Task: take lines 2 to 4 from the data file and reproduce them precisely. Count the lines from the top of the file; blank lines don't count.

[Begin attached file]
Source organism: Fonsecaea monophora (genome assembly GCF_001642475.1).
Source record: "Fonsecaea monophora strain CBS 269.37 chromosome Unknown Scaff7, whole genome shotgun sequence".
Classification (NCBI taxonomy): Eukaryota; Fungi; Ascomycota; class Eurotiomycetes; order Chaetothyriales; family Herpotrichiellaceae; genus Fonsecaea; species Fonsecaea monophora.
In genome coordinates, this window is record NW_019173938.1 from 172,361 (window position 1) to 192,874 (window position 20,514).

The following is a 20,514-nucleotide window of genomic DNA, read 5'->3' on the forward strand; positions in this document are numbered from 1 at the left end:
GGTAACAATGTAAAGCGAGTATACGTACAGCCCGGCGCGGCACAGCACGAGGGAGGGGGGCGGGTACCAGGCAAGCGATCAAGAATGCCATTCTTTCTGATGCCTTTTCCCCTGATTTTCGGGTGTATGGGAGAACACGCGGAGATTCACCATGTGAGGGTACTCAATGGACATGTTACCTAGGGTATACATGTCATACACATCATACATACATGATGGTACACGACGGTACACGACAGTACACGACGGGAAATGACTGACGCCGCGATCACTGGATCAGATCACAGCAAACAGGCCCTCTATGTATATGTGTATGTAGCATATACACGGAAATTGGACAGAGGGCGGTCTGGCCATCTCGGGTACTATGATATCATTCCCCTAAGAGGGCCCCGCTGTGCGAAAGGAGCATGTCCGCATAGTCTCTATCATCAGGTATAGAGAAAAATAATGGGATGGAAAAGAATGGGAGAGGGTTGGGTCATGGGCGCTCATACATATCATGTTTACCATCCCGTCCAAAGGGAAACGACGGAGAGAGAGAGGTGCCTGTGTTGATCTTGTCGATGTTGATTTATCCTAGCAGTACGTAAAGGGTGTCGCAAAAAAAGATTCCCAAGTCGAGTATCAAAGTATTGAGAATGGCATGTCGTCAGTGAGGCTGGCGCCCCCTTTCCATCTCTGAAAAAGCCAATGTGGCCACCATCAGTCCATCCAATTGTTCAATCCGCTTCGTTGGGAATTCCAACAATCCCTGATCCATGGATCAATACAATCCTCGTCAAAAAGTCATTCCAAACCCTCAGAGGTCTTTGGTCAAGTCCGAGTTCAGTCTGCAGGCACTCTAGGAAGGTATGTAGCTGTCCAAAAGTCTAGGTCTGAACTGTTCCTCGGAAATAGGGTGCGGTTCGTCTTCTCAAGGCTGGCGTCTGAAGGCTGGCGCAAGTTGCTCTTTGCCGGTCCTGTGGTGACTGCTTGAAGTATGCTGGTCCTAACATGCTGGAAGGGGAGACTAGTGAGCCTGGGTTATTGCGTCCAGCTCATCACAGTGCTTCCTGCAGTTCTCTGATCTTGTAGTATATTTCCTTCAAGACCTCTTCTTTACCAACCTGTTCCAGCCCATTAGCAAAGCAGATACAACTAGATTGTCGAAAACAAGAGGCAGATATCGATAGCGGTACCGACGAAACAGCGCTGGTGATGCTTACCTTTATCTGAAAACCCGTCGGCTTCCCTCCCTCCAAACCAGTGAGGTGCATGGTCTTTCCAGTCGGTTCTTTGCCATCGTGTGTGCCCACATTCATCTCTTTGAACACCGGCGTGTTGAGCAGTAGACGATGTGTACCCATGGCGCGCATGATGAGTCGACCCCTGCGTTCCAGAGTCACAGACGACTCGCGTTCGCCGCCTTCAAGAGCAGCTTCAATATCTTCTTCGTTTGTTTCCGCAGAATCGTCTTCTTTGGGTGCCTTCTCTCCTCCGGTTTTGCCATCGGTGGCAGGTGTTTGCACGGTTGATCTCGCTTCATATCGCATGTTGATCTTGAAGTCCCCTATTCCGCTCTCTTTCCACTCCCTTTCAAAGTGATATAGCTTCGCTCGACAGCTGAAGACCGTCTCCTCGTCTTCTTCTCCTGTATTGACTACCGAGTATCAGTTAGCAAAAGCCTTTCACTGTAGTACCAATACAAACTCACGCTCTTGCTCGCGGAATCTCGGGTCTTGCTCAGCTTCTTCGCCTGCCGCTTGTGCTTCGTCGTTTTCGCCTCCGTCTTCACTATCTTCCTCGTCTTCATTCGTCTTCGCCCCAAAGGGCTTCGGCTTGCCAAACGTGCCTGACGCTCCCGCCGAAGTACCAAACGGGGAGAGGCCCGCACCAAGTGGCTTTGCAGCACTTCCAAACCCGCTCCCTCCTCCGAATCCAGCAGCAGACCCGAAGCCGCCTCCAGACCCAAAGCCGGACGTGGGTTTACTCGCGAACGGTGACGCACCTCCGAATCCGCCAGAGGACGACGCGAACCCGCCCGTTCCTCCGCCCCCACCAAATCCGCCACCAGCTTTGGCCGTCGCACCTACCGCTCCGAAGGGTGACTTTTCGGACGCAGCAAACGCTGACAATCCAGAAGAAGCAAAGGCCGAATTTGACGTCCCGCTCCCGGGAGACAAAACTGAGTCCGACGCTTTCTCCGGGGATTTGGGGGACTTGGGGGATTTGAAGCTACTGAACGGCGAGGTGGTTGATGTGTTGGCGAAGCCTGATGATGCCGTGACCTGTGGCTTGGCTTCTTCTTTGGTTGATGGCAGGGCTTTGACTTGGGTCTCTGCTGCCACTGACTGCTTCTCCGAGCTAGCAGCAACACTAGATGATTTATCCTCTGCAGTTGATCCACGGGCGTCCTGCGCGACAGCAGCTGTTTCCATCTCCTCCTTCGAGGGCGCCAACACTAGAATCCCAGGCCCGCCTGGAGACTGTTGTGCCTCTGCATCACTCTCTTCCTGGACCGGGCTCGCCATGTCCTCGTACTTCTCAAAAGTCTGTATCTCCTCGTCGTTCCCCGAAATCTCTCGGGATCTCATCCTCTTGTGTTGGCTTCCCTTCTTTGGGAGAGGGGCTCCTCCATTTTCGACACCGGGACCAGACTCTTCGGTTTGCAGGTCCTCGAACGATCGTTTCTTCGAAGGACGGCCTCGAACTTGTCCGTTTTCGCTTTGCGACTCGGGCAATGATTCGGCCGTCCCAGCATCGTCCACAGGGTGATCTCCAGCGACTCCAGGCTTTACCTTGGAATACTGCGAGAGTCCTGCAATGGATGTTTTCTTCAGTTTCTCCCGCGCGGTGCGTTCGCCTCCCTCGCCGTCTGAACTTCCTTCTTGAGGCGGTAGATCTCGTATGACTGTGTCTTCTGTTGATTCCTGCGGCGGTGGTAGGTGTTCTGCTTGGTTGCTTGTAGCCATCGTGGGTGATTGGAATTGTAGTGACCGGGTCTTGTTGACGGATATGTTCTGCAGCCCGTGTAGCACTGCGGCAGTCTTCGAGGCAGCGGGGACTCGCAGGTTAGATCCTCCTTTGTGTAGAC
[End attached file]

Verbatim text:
Source record: "Fonsecaea monophora strain CBS 269.37 chromosome Unknown Scaff7, whole genome shotgun sequence".
Classification (NCBI taxonomy): Eukaryota; Fungi; Ascomycota; class Eurotiomycetes; order Chaetothyriales; family Herpotrichiellaceae; genus Fonsecaea; species Fonsecaea monophora.
In genome coordinates, this window is record NW_019173938.1 from 172,361 (window position 1) to 192,874 (window position 20,514).